Eran Zaidise

Eran Zaidise
Research Fellow

Dr. Eran Zaidise is a lecturer and a researcher in the Department of Government and Civil Society (Political Science) at the Western Galilee College, in Acre Israel.

He has completed his Ph.D. at the Department of Political Science at the University of Haifa and has done further postdoctoral research at the University of Texas at Austin.

His main research interests include political participation and civil society, political violence and extremism, and politics and policy in health systems and healthcare.

Winners and losers of the COVID-19 Pandemic in Israel and France: Evaluating the long-term effects of the crisis on well-being

Winners and losers of the COVID-19 Pandemic in Israel and France: Evaluating the long-term effects of the crisis on well-being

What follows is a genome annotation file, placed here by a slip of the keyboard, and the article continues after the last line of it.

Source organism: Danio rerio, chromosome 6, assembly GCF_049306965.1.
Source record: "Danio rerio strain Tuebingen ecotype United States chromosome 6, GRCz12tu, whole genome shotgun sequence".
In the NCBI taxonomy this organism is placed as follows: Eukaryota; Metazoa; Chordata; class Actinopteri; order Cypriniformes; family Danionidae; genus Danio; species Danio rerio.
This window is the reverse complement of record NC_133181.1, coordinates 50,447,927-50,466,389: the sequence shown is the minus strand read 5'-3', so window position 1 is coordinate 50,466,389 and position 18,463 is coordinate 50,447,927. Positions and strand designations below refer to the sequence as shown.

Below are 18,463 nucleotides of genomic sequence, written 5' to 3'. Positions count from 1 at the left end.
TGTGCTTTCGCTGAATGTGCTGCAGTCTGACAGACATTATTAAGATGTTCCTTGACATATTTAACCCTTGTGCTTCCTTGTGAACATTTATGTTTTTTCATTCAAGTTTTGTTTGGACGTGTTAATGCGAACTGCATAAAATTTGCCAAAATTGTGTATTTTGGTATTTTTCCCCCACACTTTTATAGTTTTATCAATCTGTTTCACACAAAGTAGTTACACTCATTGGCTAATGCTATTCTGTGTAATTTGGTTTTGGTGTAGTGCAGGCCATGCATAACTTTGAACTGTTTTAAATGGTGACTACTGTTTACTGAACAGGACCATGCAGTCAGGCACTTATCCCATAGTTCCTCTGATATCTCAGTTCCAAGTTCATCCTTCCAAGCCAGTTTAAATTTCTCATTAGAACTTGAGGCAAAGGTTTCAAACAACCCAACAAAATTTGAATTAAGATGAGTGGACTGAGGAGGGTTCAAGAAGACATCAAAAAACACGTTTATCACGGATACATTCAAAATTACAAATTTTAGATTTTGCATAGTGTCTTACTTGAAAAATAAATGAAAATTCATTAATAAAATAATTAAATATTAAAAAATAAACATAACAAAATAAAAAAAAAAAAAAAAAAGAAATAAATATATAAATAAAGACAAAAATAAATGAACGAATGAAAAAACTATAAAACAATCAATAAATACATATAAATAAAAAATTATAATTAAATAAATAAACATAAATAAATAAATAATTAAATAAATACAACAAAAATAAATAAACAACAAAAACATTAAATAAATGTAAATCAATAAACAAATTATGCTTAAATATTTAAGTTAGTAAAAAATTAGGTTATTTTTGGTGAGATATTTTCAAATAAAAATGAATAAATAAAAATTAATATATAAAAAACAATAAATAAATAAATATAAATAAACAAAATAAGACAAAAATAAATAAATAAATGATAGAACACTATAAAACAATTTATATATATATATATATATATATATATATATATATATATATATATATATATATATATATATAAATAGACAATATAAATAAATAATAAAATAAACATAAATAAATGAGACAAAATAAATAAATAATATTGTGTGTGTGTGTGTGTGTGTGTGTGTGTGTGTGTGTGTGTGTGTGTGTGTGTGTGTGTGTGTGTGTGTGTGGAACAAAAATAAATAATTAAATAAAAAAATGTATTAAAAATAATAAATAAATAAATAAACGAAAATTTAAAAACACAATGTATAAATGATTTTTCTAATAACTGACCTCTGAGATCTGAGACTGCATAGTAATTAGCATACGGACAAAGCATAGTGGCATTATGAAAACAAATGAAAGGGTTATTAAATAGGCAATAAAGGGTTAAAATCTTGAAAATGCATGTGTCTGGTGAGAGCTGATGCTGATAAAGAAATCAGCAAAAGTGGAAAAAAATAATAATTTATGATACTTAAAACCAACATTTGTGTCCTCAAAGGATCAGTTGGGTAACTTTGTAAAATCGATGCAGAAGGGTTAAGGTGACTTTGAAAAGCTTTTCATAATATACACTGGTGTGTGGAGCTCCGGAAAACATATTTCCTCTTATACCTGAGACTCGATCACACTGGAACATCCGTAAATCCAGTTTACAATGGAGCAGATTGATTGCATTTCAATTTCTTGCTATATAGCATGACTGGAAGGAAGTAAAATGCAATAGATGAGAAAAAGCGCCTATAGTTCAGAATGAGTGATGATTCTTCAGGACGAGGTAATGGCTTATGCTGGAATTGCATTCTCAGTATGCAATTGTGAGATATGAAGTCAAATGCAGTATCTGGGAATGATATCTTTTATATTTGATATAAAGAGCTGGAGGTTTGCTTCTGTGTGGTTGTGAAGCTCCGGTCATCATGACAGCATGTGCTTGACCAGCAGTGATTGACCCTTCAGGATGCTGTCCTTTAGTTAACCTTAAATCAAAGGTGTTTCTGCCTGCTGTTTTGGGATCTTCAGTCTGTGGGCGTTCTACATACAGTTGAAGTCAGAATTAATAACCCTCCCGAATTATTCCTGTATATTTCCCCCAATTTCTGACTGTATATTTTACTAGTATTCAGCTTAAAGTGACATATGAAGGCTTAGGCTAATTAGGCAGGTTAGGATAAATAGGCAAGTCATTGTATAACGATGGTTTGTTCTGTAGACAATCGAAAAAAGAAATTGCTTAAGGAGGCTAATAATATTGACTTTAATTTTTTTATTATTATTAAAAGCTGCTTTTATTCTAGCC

The COVID-19 pandemic is a global watershed event that has substantially scarred the social and economic fabric of societies and individuals alike. The road to recovery from this pandemic is likely to be a gradual and slow process that will have an unequal impact on different parts of society. This proposed study sets out to identify, investigate, model and predict the factors associated with the objective and subjective well-being of the Israeli and French populations in the midst of the pandemic and in a world recovering from COVID-19. The assessment considers both material (i.e., socio-economic status, income and wealth) and socio-psychological conditions (i.e., feelings of subjective well-being, depression levels, family tensions), as well as underlying societal factors (resilience, social cohesion, social capital, degree of trust etc.). Special focus will be placed on the catalysts and agents, which differentially impacted vulnerable groups in society in the midst of the pandemic and on the factors that are projected to lead towards differential recovery. The comparison between Israel and France is especially interesting in terms of the potential “winners” and “losers” from the pandemic. An open question relates to both the contingent and structural elements of both societies and their ability to cope with the pandemic: France with its long-term stabilizers and social security system but slower epidemiological reaction or Israel with a less extended welfare system but with higher reactivity at the epidemiological level (a fast and effective vaccination campaign). The proposed project will employ a wide array of qualitative and quantitative tools for the collection and analysis of the research data. The French data will be based on the ELIPSS longitudinal survey, a probability-based panel. Similar data will be collected for Israel via a specially tailored web survey. In addition to survey data, unobtrusive digital trace data will be collected from human sources and online tools (e.g., webpage visits analysis, social network discourse analysis etc.). An innovative effort will be made to triangulate these unobtrusive data sources with the panel data and qualitative interviews. In order to test the relationship between socio-economic, behavioral and societal factors influencing the well-being and the coping abilities of the Israeli and French populations, mediation and moderation analysis will be implemented. The proposed bi-national project will equip stakeholders in both countries with well-established information that could help them in formulating guidelines for assisting vulnerable populations at times of crisis and speed up their recovery.
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